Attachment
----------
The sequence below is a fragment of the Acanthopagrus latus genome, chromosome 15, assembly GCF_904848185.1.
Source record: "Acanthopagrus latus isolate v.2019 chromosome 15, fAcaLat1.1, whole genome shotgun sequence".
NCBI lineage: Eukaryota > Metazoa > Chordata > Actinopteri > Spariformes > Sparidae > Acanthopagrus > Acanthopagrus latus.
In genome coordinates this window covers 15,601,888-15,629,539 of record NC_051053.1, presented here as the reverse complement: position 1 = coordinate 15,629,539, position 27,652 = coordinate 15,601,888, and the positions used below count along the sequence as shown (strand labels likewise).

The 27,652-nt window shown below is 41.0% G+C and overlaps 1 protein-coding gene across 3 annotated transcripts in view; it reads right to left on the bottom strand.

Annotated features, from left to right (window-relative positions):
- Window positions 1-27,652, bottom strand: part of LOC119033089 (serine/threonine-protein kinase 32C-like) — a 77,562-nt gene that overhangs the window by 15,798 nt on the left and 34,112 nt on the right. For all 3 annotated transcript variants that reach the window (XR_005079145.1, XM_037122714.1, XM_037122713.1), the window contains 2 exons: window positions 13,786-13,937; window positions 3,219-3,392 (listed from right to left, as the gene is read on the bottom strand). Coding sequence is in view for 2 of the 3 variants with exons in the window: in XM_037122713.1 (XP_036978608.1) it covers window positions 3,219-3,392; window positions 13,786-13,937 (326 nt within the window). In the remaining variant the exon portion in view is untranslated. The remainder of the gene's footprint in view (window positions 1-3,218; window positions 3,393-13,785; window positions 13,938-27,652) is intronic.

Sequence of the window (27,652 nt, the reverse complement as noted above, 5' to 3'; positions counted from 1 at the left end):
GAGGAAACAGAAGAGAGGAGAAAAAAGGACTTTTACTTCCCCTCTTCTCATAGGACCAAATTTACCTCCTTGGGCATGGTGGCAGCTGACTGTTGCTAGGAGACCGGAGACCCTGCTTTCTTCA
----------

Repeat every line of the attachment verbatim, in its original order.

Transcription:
The sequence below is a fragment of the Acanthopagrus latus genome, chromosome 15, assembly GCF_904848185.1.
Source record: "Acanthopagrus latus isolate v.2019 chromosome 15, fAcaLat1.1, whole genome shotgun sequence".
NCBI lineage: Eukaryota > Metazoa > Chordata > Actinopteri > Spariformes > Sparidae > Acanthopagrus > Acanthopagrus latus.
In genome coordinates this window covers 15,601,888-15,629,539 of record NC_051053.1, presented here as the reverse complement: position 1 = coordinate 15,629,539, position 27,652 = coordinate 15,601,888, and the positions used below count along the sequence as shown (strand labels likewise).

The 27,652-nt window shown below is 41.0% G+C and overlaps 1 protein-coding gene across 3 annotated transcripts in view; it reads right to left on the bottom strand.

Annotated features, from left to right (window-relative positions):
- Window positions 1-27,652, bottom strand: part of LOC119033089 (serine/threonine-protein kinase 32C-like) — a 77,562-nt gene that overhangs the window by 15,798 nt on the left and 34,112 nt on the right. For all 3 annotated transcript variants that reach the window (XR_005079145.1, XM_037122714.1, XM_037122713.1), the window contains 2 exons: window positions 13,786-13,937; window positions 3,219-3,392 (listed from right to left, as the gene is read on the bottom strand). Coding sequence is in view for 2 of the 3 variants with exons in the window: in XM_037122713.1 (XP_036978608.1) it covers window positions 3,219-3,392; window positions 13,786-13,937 (326 nt within the window). In the remaining variant the exon portion in view is untranslated. The remainder of the gene's footprint in view (window positions 1-3,218; window positions 3,393-13,785; window positions 13,938-27,652) is intronic.

Sequence of the window (27,652 nt, the reverse complement as noted above, 5' to 3'; positions counted from 1 at the left end):
GAGGAAACAGAAGAGAGGAGAAAAAAGGACTTTTACTTCCCCTCTTCTCATAGGACCAAATTTACCTCCTTGGGCATGGTGGCAGCTGACTGTTGCTAGGAGACCGGAGACCCTGCTTTCTTCA